“We are very pleased that the Centers for Medicare & Medicaid Services (CMS) appreciated Indiana’s unique brand of addressing the needs of our uninsured population and recognized HIP 2.0 as the best option for Indiana to expand health care coverage. The Indiana Chamber had reviewed HIP 2.0 and urged CMS to approve it.

“HIP provides reimbursement to health care providers at Medicare rates. Otherwise, health care providers recover such losses by increasing prices for private sector employers and their employees through cost shifting. Any attempt to lessen that cost shift is welcome.

“What’s more, the approval of HIP 2.0 will provide health care coverage for tens of thousands of additional Hoosiers and bring billions of dollars into Indiana’s economy.

“We applaud Gov. Pence and his administration for recognizing that HIP 2.0 was the best course for the state and for staying firm in that belief.”

Chamber Analysis of Governor’s Request to Expand Healthy Indiana Plan

The Pence administration last week unveiled plans to request a waiver from the Centers for Medicare & Medicaid Services (CMS) to expand the Healthy Indiana Plan (HIP). This expansion of HIP would be in lieu of a traditional Medicaid expansion. The announcement had been anticipated for several weeks.

The Healthy Indiana Plan, or HIP 2.0 as it is now being referred to, will have three “pathways” to coverage: HIP Basic, HIP Plus and HIP Employer Benefit Link. It is funded through the existing cigarette tax, the hospital assessment fee and federal Medicaid funds.

The Basic HIP plan is for Hoosiers below 100% of the federal poverty level (FPL). Basic members use an entirely state funded power account (similar to a health savings account) to cover a $2,500 annual deductible. The HIP Plus plan is for Hoosiers under 138% of FPL. They will be required to make contributions that range from $3-$25 per month. Members of HIP Plus and the state will jointly fund the power account based on a sliding income scale. This plan also includes dental and vision coverage.The HIP Employer Benefit Link allows HIP eligible individuals to enroll in either HIP Plus or receive a defined contribution power account funded by the state to access an employer-sponsored program. The defined contribution must be used to pay for premiums, co-pays or deductibles.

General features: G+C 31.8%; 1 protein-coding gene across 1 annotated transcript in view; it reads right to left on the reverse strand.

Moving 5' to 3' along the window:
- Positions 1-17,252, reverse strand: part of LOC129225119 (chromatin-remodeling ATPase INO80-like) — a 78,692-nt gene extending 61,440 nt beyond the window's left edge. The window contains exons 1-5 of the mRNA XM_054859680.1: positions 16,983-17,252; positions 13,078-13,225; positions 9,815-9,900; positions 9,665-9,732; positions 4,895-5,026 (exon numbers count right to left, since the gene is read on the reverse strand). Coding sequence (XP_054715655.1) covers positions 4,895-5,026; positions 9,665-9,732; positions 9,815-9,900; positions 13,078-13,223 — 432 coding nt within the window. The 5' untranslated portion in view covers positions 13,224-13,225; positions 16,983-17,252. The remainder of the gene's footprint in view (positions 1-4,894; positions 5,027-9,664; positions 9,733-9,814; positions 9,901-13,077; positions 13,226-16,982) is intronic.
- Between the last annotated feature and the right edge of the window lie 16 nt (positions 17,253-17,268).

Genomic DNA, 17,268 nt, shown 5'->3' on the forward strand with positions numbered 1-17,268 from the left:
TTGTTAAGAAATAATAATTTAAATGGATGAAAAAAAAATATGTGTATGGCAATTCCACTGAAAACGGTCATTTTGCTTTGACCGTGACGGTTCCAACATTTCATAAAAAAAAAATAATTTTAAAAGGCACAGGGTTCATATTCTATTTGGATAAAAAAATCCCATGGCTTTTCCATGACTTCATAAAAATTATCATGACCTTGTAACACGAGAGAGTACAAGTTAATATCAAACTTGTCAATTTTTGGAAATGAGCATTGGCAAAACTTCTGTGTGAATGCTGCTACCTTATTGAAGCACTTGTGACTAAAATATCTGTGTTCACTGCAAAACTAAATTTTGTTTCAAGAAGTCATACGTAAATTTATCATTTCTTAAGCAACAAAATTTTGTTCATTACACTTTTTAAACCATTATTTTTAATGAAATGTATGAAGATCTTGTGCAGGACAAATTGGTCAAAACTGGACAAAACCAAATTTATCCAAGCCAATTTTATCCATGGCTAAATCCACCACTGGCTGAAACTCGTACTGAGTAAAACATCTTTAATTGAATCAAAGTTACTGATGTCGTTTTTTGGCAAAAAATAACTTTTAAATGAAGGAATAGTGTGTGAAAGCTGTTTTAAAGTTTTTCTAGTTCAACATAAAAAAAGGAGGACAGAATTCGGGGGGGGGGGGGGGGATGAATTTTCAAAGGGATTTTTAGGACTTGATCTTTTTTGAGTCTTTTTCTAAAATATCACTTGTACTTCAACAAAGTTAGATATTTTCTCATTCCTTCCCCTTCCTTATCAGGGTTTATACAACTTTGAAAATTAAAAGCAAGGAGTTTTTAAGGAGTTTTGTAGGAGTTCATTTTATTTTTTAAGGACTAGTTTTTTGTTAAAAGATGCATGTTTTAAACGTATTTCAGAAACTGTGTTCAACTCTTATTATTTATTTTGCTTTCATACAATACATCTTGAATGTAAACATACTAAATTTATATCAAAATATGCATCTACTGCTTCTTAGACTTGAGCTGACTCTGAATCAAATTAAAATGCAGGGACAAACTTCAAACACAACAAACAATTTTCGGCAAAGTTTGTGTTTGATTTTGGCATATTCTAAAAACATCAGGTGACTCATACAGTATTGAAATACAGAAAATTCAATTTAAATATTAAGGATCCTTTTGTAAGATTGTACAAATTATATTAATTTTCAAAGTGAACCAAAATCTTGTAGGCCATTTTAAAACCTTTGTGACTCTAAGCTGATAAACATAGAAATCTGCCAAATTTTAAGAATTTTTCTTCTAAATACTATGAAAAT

The Indiana Chamber has supported the expansion of HIP as an alternative to a traditional Medicaid expansion. The HIP plan has encouraged individual responsibility by attempting to mirror consumer driven health plans. HIP also reimburses at 100% of Medicare (higher than Medicaid), which ensures more provider participation and reduces cost shifting to the private sector, a point that is important to employers. The Indiana Chamber believes that the HIP Employer Benefit Link option will be an interesting program to potentially provide coverage to Indiana’s working poor. The Indiana Chamber will be securing more details on how the program will be implemented and will provide our members that information as it is received.

On a related note, this $25 million budget savings to the state – if the HIP expansion is approved by CMS – could cause some problems for insurance carriers providing health insurance coverage to the individual market in the insurance exchange/marketplace. The state is transitioning from a (209b) state, with its own disability definition, to what is called a “1634” state. Under a 1634 state, the administration will accept disability definitions of the Social Security Administration. As a result of the switch, the state will no longer be required to maintain a spend-down program. This program allowed those with high medical expenses to become eligible for Medicaid after they spent a designated portion of their monthly income on medical expenses. As of December 2013, there were over 134,000 people in this spend-down program.

Of that spend-down population, nearly 7,500 have incomes over 100% of FPL. It is this population that will be transferred to the insurance exchange/marketplace to purchase qualified plans in the commercial market. Medicaid claims for those individuals have been over $1,800 per member per month. Total claims for March 2013 through March of 2014 were $134 million. That amount is significantly higher than under normal individual insurance plans.

Insurance carriers participating in the insurance exchange filed their rates in May of last year. Those rates included calculations for the high risk pool being transitioned into the exchange, but the 7,500 “1634” transition eligibles are not included in those rates. This has serious impacts on those carriers: Significant losses to those participating which will result in considerable increases in current rates to cover the cost; those carriers that waited and will be coming into the exchange in 2015 have an advantage over those current participants in that they are taking on none of this additional risk; and for the smaller carriers there is a concern whether they will be able to participate in the exchange in the future, thus potentially jeopardizing Hoosier choices.

The Indiana Chamber will continue to evaluate and comment on this issue as more information is available.